A familiar face to many local residents is ending his lengthy career of public service.
After more than 42 years of service to Lower Saucon Township and its residents, Chief of Police Guy Lesser has announced his retirement effective Friday, Sept. 22.
In a news release issued by township council Friday it was stated that Lesser plans to spend more time with his large family and pursuing his hobbies, such as skiing.
Lesser was hired as a Lower Saucon Township Police Department patrolman in February 1975 and acted as Officer-in-Charge at various times until the 1984 retirement of then Chief of Police Howard Dougherty, when he was promoted to chief.
Some of the township police programs that have been initiated during Lesser’s tenure as chief are:
- A D.A.R.E. program
- A DUI program
- A bicycle officer program
- A K-9 program
- Establishment of a surveilled citizen meeting/exchange location outside department headquarters
- Adoption of the use of social media applications including Facebook to relay information to the public
“Although the department and its officers received many accolades during Lesser’s tenure, perhaps the most significant was obtaining accreditation through the Pennsylvania Chiefs of Police’s Law Enforcement Accreditation Program in November of 2013,” the news release stated. “With this recognition, the department is among eight other municipalities in Northampton County and 110 across the Commonwealth who have achieved accredited status, which is a progressive and time-proven way of helping institutions evaluate and improve their overall performance.”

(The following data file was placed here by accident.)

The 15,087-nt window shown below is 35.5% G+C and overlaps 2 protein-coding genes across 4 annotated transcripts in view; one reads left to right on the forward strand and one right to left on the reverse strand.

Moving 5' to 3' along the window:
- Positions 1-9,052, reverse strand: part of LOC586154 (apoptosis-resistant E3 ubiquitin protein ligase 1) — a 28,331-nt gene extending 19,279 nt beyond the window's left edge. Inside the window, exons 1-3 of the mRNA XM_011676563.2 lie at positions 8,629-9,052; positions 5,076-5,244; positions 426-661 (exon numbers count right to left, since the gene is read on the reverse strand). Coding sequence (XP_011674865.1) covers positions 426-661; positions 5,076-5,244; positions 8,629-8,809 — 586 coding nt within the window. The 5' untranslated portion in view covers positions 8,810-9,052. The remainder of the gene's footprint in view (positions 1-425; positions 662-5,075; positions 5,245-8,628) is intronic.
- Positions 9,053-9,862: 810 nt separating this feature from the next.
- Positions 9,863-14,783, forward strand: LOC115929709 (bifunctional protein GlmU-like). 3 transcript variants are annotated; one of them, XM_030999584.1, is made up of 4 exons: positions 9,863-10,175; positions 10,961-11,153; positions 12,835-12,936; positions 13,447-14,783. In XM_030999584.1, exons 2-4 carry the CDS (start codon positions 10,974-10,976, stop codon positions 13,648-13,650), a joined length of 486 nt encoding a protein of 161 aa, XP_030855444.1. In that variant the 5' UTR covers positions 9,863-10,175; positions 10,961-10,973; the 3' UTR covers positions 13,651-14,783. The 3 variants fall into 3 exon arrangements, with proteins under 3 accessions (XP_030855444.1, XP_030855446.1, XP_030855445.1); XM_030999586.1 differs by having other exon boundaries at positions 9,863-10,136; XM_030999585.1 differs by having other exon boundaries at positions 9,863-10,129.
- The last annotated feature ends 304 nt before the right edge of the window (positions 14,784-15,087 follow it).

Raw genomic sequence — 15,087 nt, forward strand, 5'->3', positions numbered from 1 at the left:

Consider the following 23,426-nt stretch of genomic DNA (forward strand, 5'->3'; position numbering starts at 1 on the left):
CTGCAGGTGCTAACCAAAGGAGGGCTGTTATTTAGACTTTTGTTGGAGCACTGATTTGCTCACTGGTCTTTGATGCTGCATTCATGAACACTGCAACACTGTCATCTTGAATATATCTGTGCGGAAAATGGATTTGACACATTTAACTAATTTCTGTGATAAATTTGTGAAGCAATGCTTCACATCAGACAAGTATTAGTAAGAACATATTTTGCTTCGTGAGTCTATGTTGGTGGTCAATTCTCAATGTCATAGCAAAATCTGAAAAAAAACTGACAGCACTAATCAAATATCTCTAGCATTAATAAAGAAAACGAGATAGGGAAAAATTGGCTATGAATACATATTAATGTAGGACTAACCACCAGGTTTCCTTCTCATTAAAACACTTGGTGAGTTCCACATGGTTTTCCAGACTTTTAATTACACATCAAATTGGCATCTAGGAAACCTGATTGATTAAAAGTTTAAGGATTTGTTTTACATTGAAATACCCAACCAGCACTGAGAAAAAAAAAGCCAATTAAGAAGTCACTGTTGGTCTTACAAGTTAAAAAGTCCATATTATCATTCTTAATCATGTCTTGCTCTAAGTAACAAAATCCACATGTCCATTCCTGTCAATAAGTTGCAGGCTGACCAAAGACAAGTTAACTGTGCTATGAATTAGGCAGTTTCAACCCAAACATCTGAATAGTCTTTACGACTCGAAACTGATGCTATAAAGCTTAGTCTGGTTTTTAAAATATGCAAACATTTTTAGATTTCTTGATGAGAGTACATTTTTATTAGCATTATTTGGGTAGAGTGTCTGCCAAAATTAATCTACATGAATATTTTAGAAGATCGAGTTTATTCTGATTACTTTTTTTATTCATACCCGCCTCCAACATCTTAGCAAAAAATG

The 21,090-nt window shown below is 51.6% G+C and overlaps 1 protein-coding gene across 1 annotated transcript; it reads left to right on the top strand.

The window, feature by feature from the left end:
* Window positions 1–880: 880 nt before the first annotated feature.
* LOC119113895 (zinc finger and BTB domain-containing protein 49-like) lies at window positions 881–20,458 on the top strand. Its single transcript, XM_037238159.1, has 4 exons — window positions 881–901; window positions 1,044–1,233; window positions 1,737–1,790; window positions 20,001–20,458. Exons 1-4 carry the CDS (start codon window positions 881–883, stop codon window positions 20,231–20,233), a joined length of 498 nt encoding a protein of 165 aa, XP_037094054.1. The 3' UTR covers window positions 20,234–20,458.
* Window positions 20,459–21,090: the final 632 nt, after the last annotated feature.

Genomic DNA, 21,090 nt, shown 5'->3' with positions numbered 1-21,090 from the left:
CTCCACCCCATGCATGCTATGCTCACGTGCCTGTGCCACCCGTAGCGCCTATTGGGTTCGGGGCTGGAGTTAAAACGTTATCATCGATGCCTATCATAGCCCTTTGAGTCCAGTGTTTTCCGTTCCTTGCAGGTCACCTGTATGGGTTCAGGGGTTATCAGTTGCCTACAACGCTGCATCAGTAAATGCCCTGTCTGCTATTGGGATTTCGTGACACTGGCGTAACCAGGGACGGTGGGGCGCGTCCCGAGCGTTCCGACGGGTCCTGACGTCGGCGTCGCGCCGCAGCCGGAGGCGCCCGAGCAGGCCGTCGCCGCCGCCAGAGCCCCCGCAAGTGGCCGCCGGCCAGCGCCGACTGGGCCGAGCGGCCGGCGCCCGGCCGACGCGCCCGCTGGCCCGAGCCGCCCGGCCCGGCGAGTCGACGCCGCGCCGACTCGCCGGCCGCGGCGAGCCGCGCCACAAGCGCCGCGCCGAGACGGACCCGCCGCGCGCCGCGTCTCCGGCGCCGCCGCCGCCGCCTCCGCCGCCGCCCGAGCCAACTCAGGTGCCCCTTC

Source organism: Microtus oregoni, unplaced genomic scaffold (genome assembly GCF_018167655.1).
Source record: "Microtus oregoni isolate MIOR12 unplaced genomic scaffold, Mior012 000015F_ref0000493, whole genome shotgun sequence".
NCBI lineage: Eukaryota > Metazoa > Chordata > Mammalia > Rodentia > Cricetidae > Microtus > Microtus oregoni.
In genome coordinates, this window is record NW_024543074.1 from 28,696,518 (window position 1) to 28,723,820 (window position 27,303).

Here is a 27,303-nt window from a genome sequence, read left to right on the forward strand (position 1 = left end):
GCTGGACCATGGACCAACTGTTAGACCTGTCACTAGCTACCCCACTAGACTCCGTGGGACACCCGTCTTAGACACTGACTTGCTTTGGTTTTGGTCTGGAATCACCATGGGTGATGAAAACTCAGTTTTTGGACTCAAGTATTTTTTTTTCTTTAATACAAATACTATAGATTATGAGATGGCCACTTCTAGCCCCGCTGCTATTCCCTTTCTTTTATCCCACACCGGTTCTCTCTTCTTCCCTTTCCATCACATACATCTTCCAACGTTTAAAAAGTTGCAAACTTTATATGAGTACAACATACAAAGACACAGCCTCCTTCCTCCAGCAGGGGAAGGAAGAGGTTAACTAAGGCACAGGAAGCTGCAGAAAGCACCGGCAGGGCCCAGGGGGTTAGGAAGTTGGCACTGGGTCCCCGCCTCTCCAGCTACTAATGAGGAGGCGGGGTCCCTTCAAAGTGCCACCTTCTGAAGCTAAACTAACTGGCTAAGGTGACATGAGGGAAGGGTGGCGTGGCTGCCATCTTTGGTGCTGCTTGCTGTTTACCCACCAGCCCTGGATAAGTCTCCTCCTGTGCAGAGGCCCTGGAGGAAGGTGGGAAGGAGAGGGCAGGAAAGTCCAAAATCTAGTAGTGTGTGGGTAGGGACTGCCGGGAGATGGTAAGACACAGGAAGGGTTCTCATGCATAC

Earlier this year a report by an independent consulting agency following a months-long study of the Lower Saucon Township Police Department included numerous recommendations for changes and improvements.
“There needs to be a back to basics approach to managing the department,” Matrix Consulting’s president Richard Brady told council in April. “I think you need to start over again in a process that involves everybody in the department and the community,” Brady said, adding that “the department needs a more positive leadership style.”
Channel 69 News reported Thursday that council Wednesday approved a contract with Matrix, who will provide an interim chief for up to 12 weeks at $2,500 a week, which is about $700 more per week than Lesser was earning.
The story indicated that Lesser last week provided the township with written notice of his retirement, and that he told officials in late 2016 that he planned to retire sometime this year.
In lieu of a mayor, Lower Saucon Township manager Leslie Huhn is head of the police department, and protocol already exists for leading the force in the absence of a chief due to illness, while on vacation or for other reasons.
Huhn said Friday that during upcoming the interim period she will be reviewing the process for the appointment of a new chief.
The Lower Saucon Township Police Department currently consists of 23 employees, including 15 full-time officers, six part-time officers and two civilian administrative staff members.
The department patrols an approximately 25 square-mile area, serving and protecting the township’s approximately 11,000 residents.